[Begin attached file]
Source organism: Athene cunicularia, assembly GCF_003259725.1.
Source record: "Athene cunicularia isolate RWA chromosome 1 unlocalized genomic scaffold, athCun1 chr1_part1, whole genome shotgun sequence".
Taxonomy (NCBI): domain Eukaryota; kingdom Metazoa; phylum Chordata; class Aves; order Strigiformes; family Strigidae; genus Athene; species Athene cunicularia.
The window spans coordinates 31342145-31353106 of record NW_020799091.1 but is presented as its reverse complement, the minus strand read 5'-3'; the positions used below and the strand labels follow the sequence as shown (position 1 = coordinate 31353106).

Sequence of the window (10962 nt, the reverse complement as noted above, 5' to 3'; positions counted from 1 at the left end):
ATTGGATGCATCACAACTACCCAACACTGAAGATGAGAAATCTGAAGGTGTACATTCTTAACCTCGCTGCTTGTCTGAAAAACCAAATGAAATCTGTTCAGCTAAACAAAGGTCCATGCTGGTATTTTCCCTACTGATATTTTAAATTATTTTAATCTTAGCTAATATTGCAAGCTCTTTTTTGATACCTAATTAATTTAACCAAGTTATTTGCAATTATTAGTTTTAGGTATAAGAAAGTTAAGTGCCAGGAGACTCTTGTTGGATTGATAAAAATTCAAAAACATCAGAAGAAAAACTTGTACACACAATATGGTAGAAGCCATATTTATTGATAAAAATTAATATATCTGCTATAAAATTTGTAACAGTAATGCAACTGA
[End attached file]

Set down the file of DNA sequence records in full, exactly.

Source organism: Athene cunicularia, assembly GCF_003259725.1.
Source record: "Athene cunicularia isolate RWA chromosome 1 unlocalized genomic scaffold, athCun1 chr1_part1, whole genome shotgun sequence".
Taxonomy (NCBI): domain Eukaryota; kingdom Metazoa; phylum Chordata; class Aves; order Strigiformes; family Strigidae; genus Athene; species Athene cunicularia.
The window spans coordinates 31342145-31353106 of record NW_020799091.1 but is presented as its reverse complement, the minus strand read 5'-3'; the positions used below and the strand labels follow the sequence as shown (position 1 = coordinate 31353106).

Sequence of the window (10962 nt, the reverse complement as noted above, 5' to 3'; positions counted from 1 at the left end):
ATTGGATGCATCACAACTACCCAACACTGAAGATGAGAAATCTGAAGGTGTACATTCTTAACCTCGCTGCTTGTCTGAAAAACCAAATGAAATCTGTTCAGCTAAACAAAGGTCCATGCTGGTATTTTCCCTACTGATATTTTAAATTATTTTAATCTTAGCTAATATTGCAAGCTCTTTTTTGATACCTAATTAATTTAACCAAGTTATTTGCAATTATTAGTTTTAGGTATAAGAAAGTTAAGTGCCAGGAGACTCTTGTTGGATTGATAAAAATTCAAAAACATCAGAAGAAAAACTTGTACACACAATATGGTAGAAGCCATATTTATTGATAAAAATTAATATATCTGCTATAAAATTTGTAACAGTAATGCAACTGA